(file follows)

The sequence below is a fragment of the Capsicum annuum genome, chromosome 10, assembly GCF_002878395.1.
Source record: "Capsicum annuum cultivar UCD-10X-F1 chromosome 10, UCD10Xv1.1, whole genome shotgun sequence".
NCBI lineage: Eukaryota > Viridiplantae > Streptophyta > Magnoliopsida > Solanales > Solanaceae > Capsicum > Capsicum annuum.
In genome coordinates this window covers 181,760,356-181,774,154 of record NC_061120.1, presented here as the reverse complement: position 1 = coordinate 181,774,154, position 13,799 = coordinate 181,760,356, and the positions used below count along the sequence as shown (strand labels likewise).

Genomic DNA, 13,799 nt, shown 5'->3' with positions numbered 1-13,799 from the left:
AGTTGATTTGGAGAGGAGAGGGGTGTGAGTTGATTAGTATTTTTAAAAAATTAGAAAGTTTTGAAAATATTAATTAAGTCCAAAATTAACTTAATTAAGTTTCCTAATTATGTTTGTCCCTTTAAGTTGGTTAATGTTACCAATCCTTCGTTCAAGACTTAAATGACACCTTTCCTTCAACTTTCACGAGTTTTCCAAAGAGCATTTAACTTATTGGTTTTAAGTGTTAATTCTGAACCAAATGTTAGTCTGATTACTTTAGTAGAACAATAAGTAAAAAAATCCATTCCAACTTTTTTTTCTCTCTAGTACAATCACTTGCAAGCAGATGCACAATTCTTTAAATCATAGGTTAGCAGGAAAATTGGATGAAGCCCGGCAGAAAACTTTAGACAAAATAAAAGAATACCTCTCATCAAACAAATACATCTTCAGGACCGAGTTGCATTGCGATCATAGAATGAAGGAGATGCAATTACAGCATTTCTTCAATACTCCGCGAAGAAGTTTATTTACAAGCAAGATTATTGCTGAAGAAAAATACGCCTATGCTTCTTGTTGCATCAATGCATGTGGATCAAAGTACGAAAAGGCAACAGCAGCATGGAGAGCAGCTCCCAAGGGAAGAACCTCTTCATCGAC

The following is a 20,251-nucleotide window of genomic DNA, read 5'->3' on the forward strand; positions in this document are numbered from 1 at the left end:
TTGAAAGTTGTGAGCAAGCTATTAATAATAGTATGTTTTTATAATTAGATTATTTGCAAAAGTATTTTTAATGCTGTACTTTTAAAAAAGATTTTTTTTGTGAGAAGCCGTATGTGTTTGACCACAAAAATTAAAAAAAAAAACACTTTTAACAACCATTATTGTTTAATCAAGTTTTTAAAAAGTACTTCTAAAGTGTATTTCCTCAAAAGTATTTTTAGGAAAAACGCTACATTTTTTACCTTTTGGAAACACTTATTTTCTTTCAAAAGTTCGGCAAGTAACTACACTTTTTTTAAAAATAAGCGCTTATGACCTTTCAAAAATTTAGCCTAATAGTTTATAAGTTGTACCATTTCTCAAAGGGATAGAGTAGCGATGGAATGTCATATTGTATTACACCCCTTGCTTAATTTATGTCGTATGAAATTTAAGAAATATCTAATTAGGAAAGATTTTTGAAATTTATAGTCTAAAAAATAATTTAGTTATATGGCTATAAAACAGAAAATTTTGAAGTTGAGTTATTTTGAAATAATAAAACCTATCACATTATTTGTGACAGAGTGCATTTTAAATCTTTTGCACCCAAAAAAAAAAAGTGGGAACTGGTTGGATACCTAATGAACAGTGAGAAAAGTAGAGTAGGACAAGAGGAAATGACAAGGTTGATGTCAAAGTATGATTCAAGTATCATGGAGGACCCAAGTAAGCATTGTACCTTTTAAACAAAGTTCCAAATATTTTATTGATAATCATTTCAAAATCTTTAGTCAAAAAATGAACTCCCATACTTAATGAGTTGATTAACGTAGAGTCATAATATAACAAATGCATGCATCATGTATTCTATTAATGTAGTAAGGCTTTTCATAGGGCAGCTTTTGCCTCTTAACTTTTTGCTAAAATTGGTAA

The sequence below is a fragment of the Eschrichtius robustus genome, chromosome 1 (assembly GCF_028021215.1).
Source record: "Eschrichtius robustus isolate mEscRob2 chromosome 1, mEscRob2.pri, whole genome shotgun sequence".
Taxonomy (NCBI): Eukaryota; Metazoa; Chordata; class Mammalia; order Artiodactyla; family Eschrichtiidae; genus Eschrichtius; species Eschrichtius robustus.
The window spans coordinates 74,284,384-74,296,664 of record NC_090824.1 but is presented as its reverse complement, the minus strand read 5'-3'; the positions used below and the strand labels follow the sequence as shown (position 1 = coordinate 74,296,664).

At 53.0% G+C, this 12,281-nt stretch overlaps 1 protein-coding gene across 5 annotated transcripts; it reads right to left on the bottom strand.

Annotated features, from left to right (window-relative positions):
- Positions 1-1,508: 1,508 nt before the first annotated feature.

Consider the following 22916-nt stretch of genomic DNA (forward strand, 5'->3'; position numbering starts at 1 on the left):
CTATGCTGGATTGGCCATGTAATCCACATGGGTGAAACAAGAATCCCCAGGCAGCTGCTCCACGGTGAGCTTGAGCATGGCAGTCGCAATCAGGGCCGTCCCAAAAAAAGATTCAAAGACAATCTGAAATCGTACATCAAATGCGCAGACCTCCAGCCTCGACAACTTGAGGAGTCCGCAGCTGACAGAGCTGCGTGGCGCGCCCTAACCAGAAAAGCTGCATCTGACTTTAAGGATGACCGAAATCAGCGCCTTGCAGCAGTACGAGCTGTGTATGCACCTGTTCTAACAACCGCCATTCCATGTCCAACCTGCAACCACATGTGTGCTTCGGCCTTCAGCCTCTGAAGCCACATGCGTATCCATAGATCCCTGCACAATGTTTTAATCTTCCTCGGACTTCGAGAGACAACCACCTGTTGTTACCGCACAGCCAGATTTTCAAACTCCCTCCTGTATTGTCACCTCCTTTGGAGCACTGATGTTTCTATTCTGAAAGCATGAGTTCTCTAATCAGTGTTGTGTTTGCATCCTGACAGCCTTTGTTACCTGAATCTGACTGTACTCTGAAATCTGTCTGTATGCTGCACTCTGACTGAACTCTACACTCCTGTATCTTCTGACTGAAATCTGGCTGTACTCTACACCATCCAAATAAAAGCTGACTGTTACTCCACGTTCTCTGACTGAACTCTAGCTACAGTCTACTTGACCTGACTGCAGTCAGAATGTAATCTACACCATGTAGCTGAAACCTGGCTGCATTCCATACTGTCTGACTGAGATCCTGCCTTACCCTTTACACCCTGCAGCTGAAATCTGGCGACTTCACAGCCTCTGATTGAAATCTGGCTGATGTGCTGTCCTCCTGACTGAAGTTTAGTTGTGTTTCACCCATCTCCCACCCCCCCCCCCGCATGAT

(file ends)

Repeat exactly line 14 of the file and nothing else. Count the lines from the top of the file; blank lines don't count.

Annotated features, from left to right (window-relative positions):